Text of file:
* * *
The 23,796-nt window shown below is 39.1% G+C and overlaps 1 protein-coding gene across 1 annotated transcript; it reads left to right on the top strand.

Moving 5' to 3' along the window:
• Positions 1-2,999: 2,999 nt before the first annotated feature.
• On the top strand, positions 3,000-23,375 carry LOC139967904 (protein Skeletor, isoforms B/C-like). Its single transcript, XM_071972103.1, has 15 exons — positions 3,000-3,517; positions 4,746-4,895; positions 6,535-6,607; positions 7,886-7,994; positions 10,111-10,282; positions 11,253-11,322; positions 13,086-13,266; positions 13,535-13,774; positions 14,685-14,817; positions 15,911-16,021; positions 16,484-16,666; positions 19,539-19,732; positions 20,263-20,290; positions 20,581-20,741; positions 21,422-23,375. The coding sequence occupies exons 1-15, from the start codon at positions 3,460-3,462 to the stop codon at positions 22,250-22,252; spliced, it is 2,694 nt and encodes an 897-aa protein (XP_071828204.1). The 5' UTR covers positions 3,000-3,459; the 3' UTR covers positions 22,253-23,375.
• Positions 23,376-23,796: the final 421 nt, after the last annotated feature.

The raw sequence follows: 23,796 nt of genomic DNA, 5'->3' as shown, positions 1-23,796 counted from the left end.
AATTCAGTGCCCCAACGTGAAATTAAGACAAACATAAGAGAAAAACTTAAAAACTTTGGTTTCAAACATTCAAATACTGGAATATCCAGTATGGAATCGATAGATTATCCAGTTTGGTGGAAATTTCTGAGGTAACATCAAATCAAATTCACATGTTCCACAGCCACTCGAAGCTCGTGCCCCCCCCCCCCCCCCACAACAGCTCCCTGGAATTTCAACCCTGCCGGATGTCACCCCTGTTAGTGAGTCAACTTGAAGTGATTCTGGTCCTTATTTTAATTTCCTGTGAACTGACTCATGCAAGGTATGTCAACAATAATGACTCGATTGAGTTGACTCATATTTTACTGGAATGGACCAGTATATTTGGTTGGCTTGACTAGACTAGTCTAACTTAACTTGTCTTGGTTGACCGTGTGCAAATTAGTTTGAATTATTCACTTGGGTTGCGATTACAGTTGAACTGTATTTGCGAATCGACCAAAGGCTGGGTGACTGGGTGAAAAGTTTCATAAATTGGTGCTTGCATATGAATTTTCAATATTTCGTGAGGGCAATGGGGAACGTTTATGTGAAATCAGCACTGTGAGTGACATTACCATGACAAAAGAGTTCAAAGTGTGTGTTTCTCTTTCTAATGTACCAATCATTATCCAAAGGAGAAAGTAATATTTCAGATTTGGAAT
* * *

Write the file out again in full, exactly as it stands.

The 23,796-nt window shown below is 39.1% G+C and overlaps 1 protein-coding gene across 1 annotated transcript; it reads left to right on the top strand.

Moving 5' to 3' along the window:
• Positions 1-2,999: 2,999 nt before the first annotated feature.
• On the top strand, positions 3,000-23,375 carry LOC139967904 (protein Skeletor, isoforms B/C-like). Its single transcript, XM_071972103.1, has 15 exons — positions 3,000-3,517; positions 4,746-4,895; positions 6,535-6,607; positions 7,886-7,994; positions 10,111-10,282; positions 11,253-11,322; positions 13,086-13,266; positions 13,535-13,774; positions 14,685-14,817; positions 15,911-16,021; positions 16,484-16,666; positions 19,539-19,732; positions 20,263-20,290; positions 20,581-20,741; positions 21,422-23,375. The coding sequence occupies exons 1-15, from the start codon at positions 3,460-3,462 to the stop codon at positions 22,250-22,252; spliced, it is 2,694 nt and encodes an 897-aa protein (XP_071828204.1). The 5' UTR covers positions 3,000-3,459; the 3' UTR covers positions 22,253-23,375.
• Positions 23,376-23,796: the final 421 nt, after the last annotated feature.

The raw sequence follows: 23,796 nt of genomic DNA, 5'->3' as shown, positions 1-23,796 counted from the left end.
AATTCAGTGCCCCAACGTGAAATTAAGACAAACATAAGAGAAAAACTTAAAAACTTTGGTTTCAAACATTCAAATACTGGAATATCCAGTATGGAATCGATAGATTATCCAGTTTGGTGGAAATTTCTGAGGTAACATCAAATCAAATTCACATGTTCCACAGCCACTCGAAGCTCGTGCCCCCCCCCCCCCCCCACAACAGCTCCCTGGAATTTCAACCCTGCCGGATGTCACCCCTGTTAGTGAGTCAACTTGAAGTGATTCTGGTCCTTATTTTAATTTCCTGTGAACTGACTCATGCAAGGTATGTCAACAATAATGACTCGATTGAGTTGACTCATATTTTACTGGAATGGACCAGTATATTTGGTTGGCTTGACTAGACTAGTCTAACTTAACTTGTCTTGGTTGACCGTGTGCAAATTAGTTTGAATTATTCACTTGGGTTGCGATTACAGTTGAACTGTATTTGCGAATCGACCAAAGGCTGGGTGACTGGGTGAAAAGTTTCATAAATTGGTGCTTGCATATGAATTTTCAATATTTCGTGAGGGCAATGGGGAACGTTTATGTGAAATCAGCACTGTGAGTGACATTACCATGACAAAAGAGTTCAAAGTGTGTGTTTCTCTTTCTAATGTACCAATCATTATCCAAAGGAGAAAGTAATATTTCAGATTTGGAAT